“I would have written less, but I didn’t have the time.” One of my favorite quotes from Mark Twain makes me imagine that the witty author foresaw the world of information overload that we live in today. Given the nonstop stream of news bites and the constant advertising messages we are exposed to, it’s no wonder that only the most succinct stick with us.
Thus, it’s important that we teach our students how to craft a short, snappy summary. (Begin by defining a summary as an accurate restatement of an author’s main ideas in as few words as possible without adding opinions, background knowledge or personal experience.) **Click here for a worksheet that will give your students a chance to do just that. For additional practice, you might also ask them to summarize their independent reading chapter by chapter or asking them to “sum up” what they’ve learned following a lesson in science and history.
To keep your students motivated as they develop their summarizing skills, you might remind them that this is a valuable skill not only in academia, but in the real world. Such advertising lines as “Quality never goes out of style” for Levi Strauss and “Choosy moms choose Jiff” are really just highly effective, precisely worded summaries of tons of marketing research pinpointing who buys a certain product and why. If you can spare the classroom time, your students would no doubt enjoy designing an ad for a product of their choice, illustrating it with an appropriate visual and writing one line that summarizes the products’ benefits and appeals to the target audience.
Do you agree with Twain that concise writing is good writing? As a former advertising copywriter, I certainly do! Without a doubt, LESS IS MORE and that’s why this blog post is so short.
Cynthia Williamson worked as a copywriter in the advertising and publishing industries for many years before switching gears and becoming a special education teacher. She stays busy today as an tutor and a freelance writer.
**Here’s an example of an effective summary of the given paragraph:
People from around the world come to Yellowstone National Park to see geysers and wildlife.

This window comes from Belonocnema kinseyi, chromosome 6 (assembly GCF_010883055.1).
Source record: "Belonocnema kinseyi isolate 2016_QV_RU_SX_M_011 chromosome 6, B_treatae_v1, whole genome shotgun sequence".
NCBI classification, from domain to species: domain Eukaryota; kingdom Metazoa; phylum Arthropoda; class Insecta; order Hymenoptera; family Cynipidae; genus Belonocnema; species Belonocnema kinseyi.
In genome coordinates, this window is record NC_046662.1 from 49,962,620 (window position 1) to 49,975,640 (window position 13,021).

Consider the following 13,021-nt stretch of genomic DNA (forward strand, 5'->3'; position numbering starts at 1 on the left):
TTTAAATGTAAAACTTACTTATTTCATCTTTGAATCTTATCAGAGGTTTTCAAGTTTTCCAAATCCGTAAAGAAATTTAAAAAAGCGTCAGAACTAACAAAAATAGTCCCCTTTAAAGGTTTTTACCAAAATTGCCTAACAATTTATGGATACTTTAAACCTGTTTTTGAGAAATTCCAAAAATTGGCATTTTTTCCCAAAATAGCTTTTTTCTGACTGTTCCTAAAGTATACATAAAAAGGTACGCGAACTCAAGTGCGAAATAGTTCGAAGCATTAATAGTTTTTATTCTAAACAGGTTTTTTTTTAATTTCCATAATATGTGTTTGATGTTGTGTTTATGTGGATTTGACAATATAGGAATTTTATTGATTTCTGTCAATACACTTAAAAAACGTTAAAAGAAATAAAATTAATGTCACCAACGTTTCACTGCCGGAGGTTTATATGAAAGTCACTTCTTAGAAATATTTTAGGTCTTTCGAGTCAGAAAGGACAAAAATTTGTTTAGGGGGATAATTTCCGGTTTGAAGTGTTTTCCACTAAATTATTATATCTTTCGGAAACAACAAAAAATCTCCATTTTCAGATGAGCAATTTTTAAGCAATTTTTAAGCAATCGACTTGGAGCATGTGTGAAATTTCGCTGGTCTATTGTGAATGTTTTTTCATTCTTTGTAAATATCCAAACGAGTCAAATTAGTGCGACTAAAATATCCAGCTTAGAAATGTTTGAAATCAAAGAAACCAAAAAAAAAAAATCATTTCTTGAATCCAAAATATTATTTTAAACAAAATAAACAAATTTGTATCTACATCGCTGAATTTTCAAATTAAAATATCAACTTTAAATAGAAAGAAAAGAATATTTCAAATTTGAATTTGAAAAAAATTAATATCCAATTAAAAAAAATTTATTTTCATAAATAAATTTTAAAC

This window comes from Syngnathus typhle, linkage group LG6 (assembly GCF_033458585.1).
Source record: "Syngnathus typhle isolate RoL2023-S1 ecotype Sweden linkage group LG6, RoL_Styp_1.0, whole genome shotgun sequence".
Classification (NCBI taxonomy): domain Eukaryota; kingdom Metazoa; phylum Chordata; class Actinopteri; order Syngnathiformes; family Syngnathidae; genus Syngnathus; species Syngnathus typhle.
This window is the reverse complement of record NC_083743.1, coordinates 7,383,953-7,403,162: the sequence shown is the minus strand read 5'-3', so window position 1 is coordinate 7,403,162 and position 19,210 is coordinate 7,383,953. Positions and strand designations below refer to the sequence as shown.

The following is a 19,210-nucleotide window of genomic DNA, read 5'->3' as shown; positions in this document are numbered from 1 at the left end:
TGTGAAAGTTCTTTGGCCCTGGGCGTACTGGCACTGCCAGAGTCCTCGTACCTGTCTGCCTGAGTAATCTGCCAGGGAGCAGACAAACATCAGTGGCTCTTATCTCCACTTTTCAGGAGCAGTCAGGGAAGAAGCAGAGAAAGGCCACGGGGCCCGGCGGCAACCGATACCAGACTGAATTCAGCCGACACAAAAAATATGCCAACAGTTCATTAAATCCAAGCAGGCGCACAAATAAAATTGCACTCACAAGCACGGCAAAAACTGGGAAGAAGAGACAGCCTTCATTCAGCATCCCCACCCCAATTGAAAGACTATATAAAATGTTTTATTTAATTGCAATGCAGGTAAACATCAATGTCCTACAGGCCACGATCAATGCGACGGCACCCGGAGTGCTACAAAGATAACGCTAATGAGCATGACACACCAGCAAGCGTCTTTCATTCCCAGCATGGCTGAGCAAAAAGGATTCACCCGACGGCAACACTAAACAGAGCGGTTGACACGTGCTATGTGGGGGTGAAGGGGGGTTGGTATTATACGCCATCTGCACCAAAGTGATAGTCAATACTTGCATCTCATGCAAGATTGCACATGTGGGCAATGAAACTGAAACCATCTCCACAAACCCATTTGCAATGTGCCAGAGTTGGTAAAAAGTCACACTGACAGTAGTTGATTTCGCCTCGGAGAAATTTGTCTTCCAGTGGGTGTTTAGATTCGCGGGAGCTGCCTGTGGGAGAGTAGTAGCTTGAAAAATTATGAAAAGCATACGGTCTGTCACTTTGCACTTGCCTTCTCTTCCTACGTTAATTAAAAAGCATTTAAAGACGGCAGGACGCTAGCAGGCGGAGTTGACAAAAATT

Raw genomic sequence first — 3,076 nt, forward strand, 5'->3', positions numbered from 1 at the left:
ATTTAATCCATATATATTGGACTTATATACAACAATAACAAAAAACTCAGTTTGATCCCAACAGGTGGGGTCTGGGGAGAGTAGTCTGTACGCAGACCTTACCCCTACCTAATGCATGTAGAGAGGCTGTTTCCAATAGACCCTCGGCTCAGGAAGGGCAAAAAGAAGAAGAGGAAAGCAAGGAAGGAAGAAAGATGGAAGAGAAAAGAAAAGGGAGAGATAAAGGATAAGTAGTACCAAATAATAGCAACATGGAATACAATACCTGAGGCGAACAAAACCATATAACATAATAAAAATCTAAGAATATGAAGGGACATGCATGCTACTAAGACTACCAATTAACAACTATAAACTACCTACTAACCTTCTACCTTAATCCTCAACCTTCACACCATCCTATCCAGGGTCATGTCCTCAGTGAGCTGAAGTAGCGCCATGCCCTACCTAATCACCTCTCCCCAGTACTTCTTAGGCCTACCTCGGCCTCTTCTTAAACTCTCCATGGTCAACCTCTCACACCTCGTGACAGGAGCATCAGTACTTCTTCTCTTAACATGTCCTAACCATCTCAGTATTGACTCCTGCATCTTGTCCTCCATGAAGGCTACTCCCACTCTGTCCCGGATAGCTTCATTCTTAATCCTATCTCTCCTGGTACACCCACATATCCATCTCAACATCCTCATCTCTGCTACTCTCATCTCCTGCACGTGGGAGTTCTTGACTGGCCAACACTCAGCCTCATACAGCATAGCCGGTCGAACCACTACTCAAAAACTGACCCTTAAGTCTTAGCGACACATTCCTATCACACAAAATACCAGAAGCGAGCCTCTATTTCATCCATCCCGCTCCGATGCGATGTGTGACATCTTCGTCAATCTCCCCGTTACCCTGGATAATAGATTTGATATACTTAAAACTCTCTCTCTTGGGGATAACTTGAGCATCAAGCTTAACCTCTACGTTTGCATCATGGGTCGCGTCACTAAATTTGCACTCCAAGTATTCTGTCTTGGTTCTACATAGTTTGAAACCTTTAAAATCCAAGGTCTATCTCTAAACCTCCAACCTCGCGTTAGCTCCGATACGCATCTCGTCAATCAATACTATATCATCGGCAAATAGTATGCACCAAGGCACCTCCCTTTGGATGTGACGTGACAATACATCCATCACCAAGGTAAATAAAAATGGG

Read the paragraph below and sum it up in one sentence.
Yellowstone National Park
A staggering 3.6 million tourists from around the world flock to Yellowstone National Park each year eager to explore this Rocky Mountain refuge. Geysers are just one of the natural wonders you’ll find there. These are formed when underground hot springs occur in places where the crust of the earth is thin. When the spring starts to boil, pressure builds until the geyser erupts, spewing steam and hot water into the atmosphere. Some geysers shoot water straight up in a narrow jet and others explode in a series of powerful bursts. There are many geysers at Yellowstone, but Old Faithful is the most famous. Ever since its discovery in 1870, this reliable geyser has erupted every 60-90 minutes. People also travel to Yellowstone to see a great variety of wildlife in its natural habitat. Herds of elk and bison can be spotted grazing at the side of the road. Climb a mountain in the northern reaches of the park and there’s a good chance you’ll meet up with a band of bighorn sheep. Hike into the backcountry to quietly observe a pack of wolves or a grizzly bear. Look up! There’s a bald eagle soaring overhead. Without a doubt, Yellowstone National Park showcases the powerful beauty and diversity of the natural world. Of course, you’ll want to experience it for yourself!
Your Summary: __________________________________________________________________________________
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